Sudan. According to
COUNTRYAAH, President Omar al-Bashir was re-elected in April
for another five years. That the president received just
over 95% of the vote was attributed to the opposition
boycotting the election, the first since 2011 when South
Sudan became independent.
The turnout was very low. Officially it was stated to be
46.4%. This, although the three-day election was extended by
one day. It was seen as an expression of deep voter
dissatisfaction. Observers from the Arab League, the African
Union and the IGAD regional cooperation group approved the
election, which was criticized by the EU and the so-called
troika - Norway, the UK and the US.
Even in the parliamentary elections, which were held at
the same time, the ruling National Congress Party (NCP) won.
The party received 323 of the 426 seats. The only opposition
party to stand, the Democratic Unionist Party (DUP), got 25
seats while independent candidates took 19 seats. Before and
after the election, there were reports of how leading
opposition politicians were arrested or harassed. The
72-year-old president appointed a new government in June,
appointing new defense and foreign ministers.
In June, the UN Security Council extended the mandate of
the African Union (AU) and the UN Joint Force UNAMID in
Darfur. This despite the fact that Sudan 2014 declared that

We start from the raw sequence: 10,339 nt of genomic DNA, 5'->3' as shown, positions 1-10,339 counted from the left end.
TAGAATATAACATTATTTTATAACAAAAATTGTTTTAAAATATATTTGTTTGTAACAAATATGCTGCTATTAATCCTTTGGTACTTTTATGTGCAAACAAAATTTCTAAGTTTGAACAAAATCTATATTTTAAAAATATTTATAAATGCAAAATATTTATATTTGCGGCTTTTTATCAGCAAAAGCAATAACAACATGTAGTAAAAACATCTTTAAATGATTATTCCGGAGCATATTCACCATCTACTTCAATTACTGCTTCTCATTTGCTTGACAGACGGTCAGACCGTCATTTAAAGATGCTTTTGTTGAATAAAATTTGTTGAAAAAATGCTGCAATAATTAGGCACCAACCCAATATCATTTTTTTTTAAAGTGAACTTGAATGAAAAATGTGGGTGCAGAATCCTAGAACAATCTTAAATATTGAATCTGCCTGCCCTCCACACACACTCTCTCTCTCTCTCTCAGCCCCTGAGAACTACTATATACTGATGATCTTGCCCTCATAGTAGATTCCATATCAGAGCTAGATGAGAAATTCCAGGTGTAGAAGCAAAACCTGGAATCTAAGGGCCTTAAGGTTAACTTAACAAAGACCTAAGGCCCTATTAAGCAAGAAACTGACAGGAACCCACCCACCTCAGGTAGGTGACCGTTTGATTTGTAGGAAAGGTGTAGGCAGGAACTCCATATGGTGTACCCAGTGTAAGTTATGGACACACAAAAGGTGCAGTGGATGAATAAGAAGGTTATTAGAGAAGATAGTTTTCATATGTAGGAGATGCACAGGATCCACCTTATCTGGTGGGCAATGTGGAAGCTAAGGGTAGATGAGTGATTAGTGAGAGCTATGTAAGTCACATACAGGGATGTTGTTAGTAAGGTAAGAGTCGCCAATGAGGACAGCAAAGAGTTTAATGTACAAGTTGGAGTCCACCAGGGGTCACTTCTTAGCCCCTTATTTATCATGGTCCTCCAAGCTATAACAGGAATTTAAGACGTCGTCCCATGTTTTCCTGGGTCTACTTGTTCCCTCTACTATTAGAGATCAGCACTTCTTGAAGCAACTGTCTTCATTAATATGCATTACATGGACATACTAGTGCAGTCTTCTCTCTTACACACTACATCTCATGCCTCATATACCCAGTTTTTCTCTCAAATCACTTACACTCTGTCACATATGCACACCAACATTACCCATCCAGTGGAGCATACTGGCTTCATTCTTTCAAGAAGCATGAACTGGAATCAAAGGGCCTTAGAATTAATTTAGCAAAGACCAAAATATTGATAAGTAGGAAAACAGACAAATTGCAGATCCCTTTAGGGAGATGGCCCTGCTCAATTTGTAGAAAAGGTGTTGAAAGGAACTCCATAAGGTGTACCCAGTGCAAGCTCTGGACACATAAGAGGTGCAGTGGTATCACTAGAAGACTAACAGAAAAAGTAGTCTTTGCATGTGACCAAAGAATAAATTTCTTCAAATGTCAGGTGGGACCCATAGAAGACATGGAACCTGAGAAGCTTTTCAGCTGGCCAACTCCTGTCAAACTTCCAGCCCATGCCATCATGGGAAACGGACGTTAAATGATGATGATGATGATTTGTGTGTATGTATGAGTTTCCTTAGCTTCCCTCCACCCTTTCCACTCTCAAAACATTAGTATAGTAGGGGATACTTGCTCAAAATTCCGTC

it wanted to discontinue the force.
The security situation in the Darfur region remained
worrying. In November, the United Nations reported that at
least 100,000 people have fled after escalated fighting,
including between rival Arab clans, government forces and
other groups. However, the number was lower than in 2014.
The UN and other aid organizations criticized that they were
denied free access.
In April, the government reported major successes in an
offensive against the rebel force JEM (the Justice and
Equality Movement) in Darfur. The human rights group Human
Rights Watch blamed the government militia, Rapid Support
Forces (RSF), for murders, rapes, poisoning of wells and
looting. The report was based on testimony from refugees and
Struggles also continued in the provinces of the Blue
Nile and South Kurdufan between the government side and the
rebel movement SPLM-North (Sudanese people's liberation
movement). The government was accused of using cluster bombs
in South Kurdufan. Sudan has not signed the international
agreement banning these weapons.
No breakthroughs were achieved in the national dialogue
launched by the president in 2014. In January, 18 opposition
groups jumped off the process. Both the government and rebel
groups promised temporary ceasefire, but mistrust persisted
despite attempts by, among others, the AU mediator Thabo
President al-Bashir continued to defy the International
Criminal Court (ICC) in The Hague, which issued an
international arrest warrant for suspected war crimes and
other crimes in Darfur. He visited South Africa in June but
had to leave the country in a hurry after a South African
court announced that he should be arrested. South Africa
stated that the meeting was organized by the AU and that
al-Bashir had immunity. However, the ICC requested an
explanation, and in South Africa debated whether the country
should leave the ICC. During the year, al-Bashir visited
China and India, among others, who are not members of the
Sudan also contributed hundreds of soldiers to the
Saudi-led coalition fighting Shiite rebels in Yemen.